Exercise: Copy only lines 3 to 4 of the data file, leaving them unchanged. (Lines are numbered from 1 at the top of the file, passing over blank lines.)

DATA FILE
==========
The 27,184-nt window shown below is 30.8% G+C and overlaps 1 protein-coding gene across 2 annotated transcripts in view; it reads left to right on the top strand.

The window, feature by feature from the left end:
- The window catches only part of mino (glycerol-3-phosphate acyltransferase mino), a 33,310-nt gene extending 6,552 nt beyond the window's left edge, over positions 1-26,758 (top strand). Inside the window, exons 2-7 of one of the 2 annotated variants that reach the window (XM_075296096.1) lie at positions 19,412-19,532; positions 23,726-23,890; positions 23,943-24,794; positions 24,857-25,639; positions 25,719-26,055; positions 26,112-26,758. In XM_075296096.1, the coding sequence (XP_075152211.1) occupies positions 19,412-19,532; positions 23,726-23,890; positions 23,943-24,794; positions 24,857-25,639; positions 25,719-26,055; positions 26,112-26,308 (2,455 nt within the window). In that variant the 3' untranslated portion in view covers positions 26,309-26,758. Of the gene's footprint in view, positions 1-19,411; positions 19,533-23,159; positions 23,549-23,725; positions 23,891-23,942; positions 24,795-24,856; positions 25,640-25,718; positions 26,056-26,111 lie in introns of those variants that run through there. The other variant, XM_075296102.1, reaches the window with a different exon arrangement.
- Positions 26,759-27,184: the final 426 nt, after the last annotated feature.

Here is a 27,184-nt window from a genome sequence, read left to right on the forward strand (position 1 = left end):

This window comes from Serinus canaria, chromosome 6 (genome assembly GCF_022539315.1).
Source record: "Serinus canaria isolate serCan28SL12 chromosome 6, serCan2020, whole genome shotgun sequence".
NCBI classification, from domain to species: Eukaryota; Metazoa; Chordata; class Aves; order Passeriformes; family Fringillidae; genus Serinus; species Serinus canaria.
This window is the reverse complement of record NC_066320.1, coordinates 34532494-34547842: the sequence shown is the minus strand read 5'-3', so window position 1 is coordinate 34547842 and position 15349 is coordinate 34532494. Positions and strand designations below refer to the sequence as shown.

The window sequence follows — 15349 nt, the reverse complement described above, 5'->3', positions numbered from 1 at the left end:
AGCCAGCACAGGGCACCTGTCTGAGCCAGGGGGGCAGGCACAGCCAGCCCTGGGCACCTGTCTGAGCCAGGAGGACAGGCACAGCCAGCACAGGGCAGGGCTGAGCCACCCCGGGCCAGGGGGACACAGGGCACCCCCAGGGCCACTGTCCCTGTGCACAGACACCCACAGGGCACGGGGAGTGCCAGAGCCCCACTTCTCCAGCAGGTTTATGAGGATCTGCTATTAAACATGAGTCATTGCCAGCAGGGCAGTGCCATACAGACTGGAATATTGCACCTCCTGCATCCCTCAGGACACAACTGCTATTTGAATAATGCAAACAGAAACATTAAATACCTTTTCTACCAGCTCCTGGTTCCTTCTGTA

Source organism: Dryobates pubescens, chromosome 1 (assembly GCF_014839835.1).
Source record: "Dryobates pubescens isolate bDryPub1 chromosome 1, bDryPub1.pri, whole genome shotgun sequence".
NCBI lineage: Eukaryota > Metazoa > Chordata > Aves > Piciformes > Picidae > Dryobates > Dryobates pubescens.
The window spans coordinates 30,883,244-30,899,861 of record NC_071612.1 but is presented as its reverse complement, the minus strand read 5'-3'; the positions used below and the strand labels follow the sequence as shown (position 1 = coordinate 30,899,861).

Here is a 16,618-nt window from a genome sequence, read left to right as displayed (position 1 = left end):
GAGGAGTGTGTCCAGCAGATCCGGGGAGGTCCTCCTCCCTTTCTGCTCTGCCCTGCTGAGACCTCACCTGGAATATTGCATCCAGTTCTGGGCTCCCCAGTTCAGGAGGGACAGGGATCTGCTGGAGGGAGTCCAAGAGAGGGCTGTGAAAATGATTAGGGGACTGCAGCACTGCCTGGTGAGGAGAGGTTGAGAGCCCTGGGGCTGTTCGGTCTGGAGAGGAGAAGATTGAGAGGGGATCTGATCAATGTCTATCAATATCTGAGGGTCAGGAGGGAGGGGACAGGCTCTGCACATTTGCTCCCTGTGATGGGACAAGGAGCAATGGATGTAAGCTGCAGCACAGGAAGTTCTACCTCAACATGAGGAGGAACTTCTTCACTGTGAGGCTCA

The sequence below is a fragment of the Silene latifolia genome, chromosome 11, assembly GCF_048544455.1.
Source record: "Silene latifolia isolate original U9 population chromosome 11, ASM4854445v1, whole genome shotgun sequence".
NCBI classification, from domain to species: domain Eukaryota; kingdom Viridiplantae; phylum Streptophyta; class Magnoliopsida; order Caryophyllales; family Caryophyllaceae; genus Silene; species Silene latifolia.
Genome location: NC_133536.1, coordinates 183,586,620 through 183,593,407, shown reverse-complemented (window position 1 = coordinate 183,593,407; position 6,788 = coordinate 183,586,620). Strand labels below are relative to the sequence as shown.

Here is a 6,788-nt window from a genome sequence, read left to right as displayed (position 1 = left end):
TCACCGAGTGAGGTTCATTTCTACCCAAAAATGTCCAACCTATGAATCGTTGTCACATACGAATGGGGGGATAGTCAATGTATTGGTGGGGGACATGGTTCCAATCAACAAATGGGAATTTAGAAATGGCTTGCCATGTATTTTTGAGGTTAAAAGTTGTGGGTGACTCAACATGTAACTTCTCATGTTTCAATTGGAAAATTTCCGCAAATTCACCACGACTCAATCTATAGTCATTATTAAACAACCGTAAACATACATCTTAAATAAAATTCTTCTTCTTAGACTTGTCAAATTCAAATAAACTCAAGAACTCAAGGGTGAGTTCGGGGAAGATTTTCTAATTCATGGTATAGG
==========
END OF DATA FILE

- The window catches only part of mino (glycerol-3-phosphate acyltransferase mino), a 33,310-nt gene extending 6,552 nt beyond the window's left edge, over positions 1-26,758 (top strand). Inside the window, exons 2-7 of one of the 2 annotated variants that reach the window (XM_075296096.1) lie at positions 19,412-19,532; positions 23,726-23,890; positions 23,943-24,794; positions 24,857-25,639; positions 25,719-26,055; positions 26,112-26,758. In XM_075296096.1, the coding sequence (XP_075152211.1) occupies positions 19,412-19,532; positions 23,726-23,890; positions 23,943-24,794; positions 24,857-25,639; positions 25,719-26,055; positions 26,112-26,308 (2,455 nt within the window). In that variant the 3' untranslated portion in view covers positions 26,309-26,758. Of the gene's footprint in view, positions 1-19,411; positions 19,533-23,159; positions 23,549-23,725; positions 23,891-23,942; positions 24,795-24,856; positions 25,640-25,718; positions 26,056-26,111 lie in introns of those variants that run through there. The other variant, XM_075296102.1, reaches the window with a different exon arrangement.
- Positions 26,759-27,184: the final 426 nt, after the last annotated feature.